Barnard, solicitor, &, Lancaster-place, Strand, Middlesex.
March 9; V. 0. M. at twelve o'clock. require, simply in order that a fow shillings might stances in which I have known any advantage Rising Wm.), Marthom Honse, Norfolk, Esq. Feb. 24: be paid for foos. If we cannot have free courts, derived from this proceeding, and the very heavy
Wm. R. Cooper, solicitor, Upper King-street, Norwich.
March 21: M. R. at twelve o'clock. at all ovents let the scandal of exacting fees expense incidental to the present mode of proce
Stedman (Edmund), Belle Vue, Sudbury, Suffolk, gentle. for Ngeless purposes be avoided. Formerly, too, dure at common law, have induced me to say this.
March 2; John T. Green, solicitor, Woburn, superfluous or unnecessarily expensive formali. I would, in conclusion, suggest that very grave
Bedford. March 13; M. R., at half past eleven o'clock. ties were required with a view to the emolaments questions will arise as to the course and rules
STEDNAN (Emily G.). Sudbury, Suffolk, widow. March :
J. T. Green, golicitor, Woburn. March 13; M. R. at halfof the practitioners, and this vice still, to a cer. which are to prevail on ejectment.
past eleven o'clock. tain extent, prevails. I am not insensible to the The discussion was continued by, among others,
CREDITORS UNDER 22 & 23 VICT. c. 35. interests of the bar or the solicitors--if they are Mr. Kimber, Mr. A. E. Miller, Q.C., Mr. Webster, pot properly remunerated for what is necessary R.C., Mr. White, and Mr. Ryalls, the last expres. BOADEN (Elizabeth K.), formerly of 38, Rue du Faubourg
Last Day of Claim, and to whom Particulars to be sent. to be done by them, let their remuneration for it sing, amid applause, the opinion that the more St. Honoré, Paris, but late of Queen's Hotel, Brighton. be increased to a just degree ; but this, I think, is speedy and cheap the remedy given the greater April 6; Capron and Co., solicitors, Savile-place, Conduit. not the case, and I fully believe that the interest would be the resort to lawyers. Mr. Joseph Boote Henry. Victoria-road, Surbiton. Surrey, com
street, of the client, the solicitor, and the barrister, are Brown, before leaving the chair, which was after. merchant. March 2; T. Donnithorne, solicitor, 30, Grace. identical, and that there would be a large increase wards taken by Mr. Webster, expressed the utter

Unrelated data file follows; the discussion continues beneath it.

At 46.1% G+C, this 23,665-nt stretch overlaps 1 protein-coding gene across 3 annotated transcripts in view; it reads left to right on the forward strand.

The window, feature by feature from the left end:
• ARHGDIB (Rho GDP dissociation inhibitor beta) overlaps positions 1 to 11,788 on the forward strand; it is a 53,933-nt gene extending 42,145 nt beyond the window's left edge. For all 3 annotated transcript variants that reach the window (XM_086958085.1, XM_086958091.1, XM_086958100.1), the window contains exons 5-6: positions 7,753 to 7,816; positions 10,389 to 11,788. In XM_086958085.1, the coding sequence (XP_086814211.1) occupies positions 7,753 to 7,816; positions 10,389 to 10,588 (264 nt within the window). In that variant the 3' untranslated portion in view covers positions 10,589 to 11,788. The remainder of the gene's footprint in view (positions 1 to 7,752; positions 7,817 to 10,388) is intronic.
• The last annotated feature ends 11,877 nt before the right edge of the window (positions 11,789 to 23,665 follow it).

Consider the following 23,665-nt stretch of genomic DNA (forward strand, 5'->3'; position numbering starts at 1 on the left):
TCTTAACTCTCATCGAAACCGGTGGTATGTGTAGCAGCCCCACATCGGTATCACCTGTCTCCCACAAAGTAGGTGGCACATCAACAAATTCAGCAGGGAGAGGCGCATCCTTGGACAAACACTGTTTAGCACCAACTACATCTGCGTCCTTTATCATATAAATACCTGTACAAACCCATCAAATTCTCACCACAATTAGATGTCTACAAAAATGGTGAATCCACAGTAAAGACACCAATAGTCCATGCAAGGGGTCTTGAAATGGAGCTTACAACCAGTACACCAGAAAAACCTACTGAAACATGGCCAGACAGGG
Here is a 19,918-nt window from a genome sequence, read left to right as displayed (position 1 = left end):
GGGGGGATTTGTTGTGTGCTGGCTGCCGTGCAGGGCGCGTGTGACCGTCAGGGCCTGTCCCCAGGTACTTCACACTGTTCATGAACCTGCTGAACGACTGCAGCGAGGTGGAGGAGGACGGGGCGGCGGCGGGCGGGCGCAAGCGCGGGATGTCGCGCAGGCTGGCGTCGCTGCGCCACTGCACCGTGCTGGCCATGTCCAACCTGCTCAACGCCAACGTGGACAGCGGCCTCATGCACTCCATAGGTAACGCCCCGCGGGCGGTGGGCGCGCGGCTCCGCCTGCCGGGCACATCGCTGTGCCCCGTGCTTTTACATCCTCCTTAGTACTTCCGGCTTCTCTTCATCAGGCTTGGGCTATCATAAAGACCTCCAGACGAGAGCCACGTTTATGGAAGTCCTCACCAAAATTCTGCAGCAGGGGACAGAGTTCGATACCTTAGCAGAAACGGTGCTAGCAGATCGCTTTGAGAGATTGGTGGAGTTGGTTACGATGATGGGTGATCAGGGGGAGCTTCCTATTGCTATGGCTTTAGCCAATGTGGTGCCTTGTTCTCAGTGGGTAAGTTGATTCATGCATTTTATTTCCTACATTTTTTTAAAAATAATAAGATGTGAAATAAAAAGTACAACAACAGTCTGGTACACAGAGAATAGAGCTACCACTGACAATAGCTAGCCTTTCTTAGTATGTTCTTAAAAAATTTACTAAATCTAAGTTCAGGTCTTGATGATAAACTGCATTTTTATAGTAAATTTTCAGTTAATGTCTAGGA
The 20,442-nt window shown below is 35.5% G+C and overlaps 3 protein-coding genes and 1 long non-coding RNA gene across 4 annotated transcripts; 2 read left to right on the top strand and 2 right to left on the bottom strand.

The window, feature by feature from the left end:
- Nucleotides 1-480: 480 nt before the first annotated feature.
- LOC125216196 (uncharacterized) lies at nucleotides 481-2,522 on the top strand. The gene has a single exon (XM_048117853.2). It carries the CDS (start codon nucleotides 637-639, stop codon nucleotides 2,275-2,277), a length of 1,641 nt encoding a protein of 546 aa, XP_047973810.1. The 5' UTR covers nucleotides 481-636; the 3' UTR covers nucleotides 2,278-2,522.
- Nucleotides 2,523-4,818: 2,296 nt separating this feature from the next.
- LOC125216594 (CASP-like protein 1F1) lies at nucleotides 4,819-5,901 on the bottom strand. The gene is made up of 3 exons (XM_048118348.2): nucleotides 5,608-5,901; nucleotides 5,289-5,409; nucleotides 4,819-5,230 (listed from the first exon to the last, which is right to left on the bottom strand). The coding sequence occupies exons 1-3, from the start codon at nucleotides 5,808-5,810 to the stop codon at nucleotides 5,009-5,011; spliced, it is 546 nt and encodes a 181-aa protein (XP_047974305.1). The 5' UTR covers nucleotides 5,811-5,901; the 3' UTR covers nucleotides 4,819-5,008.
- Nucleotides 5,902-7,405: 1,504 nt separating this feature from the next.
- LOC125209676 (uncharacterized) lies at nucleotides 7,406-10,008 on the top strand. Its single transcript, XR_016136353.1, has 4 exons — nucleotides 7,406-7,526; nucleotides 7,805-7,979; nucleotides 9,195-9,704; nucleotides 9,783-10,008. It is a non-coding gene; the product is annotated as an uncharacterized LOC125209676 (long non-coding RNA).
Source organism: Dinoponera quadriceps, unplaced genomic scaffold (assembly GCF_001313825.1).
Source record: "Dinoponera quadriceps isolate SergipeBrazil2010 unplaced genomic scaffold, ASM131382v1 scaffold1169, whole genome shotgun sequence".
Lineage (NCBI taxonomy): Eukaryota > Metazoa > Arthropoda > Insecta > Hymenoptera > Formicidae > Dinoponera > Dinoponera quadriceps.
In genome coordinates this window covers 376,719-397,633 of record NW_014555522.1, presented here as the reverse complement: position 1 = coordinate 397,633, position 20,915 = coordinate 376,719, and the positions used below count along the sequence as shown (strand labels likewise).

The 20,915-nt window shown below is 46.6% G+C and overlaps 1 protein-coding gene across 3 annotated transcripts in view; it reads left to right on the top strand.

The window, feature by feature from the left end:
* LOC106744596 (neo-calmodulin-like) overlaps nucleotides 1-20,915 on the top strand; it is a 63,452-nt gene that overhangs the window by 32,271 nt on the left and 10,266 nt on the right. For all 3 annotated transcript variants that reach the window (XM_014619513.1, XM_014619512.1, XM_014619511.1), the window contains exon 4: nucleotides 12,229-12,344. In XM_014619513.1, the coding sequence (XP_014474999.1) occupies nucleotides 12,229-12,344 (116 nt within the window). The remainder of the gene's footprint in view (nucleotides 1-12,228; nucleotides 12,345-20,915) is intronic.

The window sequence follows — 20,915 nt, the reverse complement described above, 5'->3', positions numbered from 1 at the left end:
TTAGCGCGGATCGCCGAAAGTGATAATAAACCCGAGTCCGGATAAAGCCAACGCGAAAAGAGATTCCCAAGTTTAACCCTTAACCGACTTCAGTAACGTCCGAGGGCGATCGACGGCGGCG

church-street, London. of business to be done if it were not made unduly absence of regret with which he, an old
special BBIDEN; stiherwise Barson Wmna Post, Croydon,
Surrey, surgeon. Feb. 21; Wright Pilleysolicitors costly, and the interests and dignity of our Pro: pleader, saw the whole system of pleading 25, Bedford-row, London. fession would be promoted by the extinction of abolished. As to the practice in Chancery, a great ChristyToken: Apertield.conrt, Cudbam, Kent, Esq. such a source of emolument. Many of these deal had been said about the expense to which a
March 23Bailey , -street, ,
CLARK Eliza, Tunbridge Wells, Kent, pinster. March things have been abolished, but let all these now litigant might drive his opponent by articulating 7; Stibba d' and Cronshøy, solicitors, 12, Fenchurchbecome utterly extinct.
street, London. his whole bill into interrogatories, to which the
GIFFORD (Wm. J.), formerly of Fora, Dear Wellington, Lastly, in the case of irregularity, or informality opponent replied with as many salvoos and quali. Somerset, afterwards of King-st eet, Floomsbury. Mid. in complying with the rules, hitherto the practice fications as possible, to avoid admitting anything dlesex, and subsequontly of Gray's-inn-square, Middlehas been to set aside proceedings with costs, in of use; and he himself could never see the shelves
sex, Eq. March 14; U. Leefe, solicitor, 60, Lincoln's
inn fields, Mic dlesex. order to enforce strict observance of them. In a in Fetter-lane groaning, under the affidavits and HARFORD (Summers), Clarbeston Grange. Pembroke and vast number of cases, the objecting party was other documents filed without a painful conscious.
Haverford west. Esq. March 9; Jas. Price, solicitor, Dew. not damnified at all, in others to only a very slight ness, fond as he was of old parchments, of the